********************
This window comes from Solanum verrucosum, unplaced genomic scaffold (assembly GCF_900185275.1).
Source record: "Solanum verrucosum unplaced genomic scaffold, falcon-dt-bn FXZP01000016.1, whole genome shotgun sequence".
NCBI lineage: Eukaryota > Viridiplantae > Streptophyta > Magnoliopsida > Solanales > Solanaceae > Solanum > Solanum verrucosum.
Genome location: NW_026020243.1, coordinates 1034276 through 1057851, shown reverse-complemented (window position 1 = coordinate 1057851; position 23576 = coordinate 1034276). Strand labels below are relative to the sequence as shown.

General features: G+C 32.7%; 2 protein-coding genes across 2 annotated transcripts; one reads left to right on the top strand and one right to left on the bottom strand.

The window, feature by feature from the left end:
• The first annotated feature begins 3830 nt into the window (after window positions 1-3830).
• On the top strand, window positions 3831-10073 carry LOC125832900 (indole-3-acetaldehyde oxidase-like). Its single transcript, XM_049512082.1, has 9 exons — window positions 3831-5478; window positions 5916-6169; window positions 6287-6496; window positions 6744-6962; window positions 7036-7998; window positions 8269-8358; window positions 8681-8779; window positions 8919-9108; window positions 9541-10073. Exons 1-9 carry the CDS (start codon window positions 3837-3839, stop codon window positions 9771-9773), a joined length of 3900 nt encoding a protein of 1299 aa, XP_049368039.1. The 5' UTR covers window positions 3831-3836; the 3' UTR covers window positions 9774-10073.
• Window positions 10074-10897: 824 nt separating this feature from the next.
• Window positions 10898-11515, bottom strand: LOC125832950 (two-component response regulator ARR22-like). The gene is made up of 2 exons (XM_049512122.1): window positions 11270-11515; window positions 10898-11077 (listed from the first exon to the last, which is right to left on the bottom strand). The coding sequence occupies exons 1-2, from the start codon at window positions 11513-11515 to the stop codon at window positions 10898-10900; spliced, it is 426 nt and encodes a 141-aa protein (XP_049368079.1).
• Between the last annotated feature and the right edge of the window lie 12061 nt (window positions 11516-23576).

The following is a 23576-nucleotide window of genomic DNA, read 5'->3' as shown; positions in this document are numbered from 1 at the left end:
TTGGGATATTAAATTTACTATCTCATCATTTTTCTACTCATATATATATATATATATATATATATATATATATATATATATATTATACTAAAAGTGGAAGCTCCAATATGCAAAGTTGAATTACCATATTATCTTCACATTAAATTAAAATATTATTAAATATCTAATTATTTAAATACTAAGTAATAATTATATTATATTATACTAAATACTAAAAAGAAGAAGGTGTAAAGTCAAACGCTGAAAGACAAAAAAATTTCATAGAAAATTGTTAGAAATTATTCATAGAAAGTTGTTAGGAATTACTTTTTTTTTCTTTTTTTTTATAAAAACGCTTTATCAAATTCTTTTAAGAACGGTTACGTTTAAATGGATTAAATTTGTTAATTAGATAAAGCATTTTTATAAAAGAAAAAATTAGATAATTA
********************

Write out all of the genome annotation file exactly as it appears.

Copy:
This window comes from Solanum verrucosum, unplaced genomic scaffold (assembly GCF_900185275.1).
Source record: "Solanum verrucosum unplaced genomic scaffold, falcon-dt-bn FXZP01000016.1, whole genome shotgun sequence".
NCBI lineage: Eukaryota > Viridiplantae > Streptophyta > Magnoliopsida > Solanales > Solanaceae > Solanum > Solanum verrucosum.
Genome location: NW_026020243.1, coordinates 1034276 through 1057851, shown reverse-complemented (window position 1 = coordinate 1057851; position 23576 = coordinate 1034276). Strand labels below are relative to the sequence as shown.

General features: G+C 32.7%; 2 protein-coding genes across 2 annotated transcripts; one reads left to right on the top strand and one right to left on the bottom strand.

The window, feature by feature from the left end:
• The first annotated feature begins 3830 nt into the window (after window positions 1-3830).
• On the top strand, window positions 3831-10073 carry LOC125832900 (indole-3-acetaldehyde oxidase-like). Its single transcript, XM_049512082.1, has 9 exons — window positions 3831-5478; window positions 5916-6169; window positions 6287-6496; window positions 6744-6962; window positions 7036-7998; window positions 8269-8358; window positions 8681-8779; window positions 8919-9108; window positions 9541-10073. Exons 1-9 carry the CDS (start codon window positions 3837-3839, stop codon window positions 9771-9773), a joined length of 3900 nt encoding a protein of 1299 aa, XP_049368039.1. The 5' UTR covers window positions 3831-3836; the 3' UTR covers window positions 9774-10073.
• Window positions 10074-10897: 824 nt separating this feature from the next.
• Window positions 10898-11515, bottom strand: LOC125832950 (two-component response regulator ARR22-like). The gene is made up of 2 exons (XM_049512122.1): window positions 11270-11515; window positions 10898-11077 (listed from the first exon to the last, which is right to left on the bottom strand). The coding sequence occupies exons 1-2, from the start codon at window positions 11513-11515 to the stop codon at window positions 10898-10900; spliced, it is 426 nt and encodes a 141-aa protein (XP_049368079.1).
• Between the last annotated feature and the right edge of the window lie 12061 nt (window positions 11516-23576).

The following is a 23576-nucleotide window of genomic DNA, read 5'->3' as shown; positions in this document are numbered from 1 at the left end:
TTGGGATATTAAATTTACTATCTCATCATTTTTCTACTCATATATATATATATATATATATATATATATATATATATATATATTATACTAAAAGTGGAAGCTCCAATATGCAAAGTTGAATTACCATATTATCTTCACATTAAATTAAAATATTATTAAATATCTAATTATTTAAATACTAAGTAATAATTATATTATATTATACTAAATACTAAAAAGAAGAAGGTGTAAAGTCAAACGCTGAAAGACAAAAAAATTTCATAGAAAATTGTTAGAAATTATTCATAGAAAGTTGTTAGGAATTACTTTTTTTTTCTTTTTTTTTATAAAAACGCTTTATCAAATTCTTTTAAGAACGGTTACGTTTAAATGGATTAAATTTGTTAATTAGATAAAGCATTTTTATAAAAGAAAAAATTAGATAATTA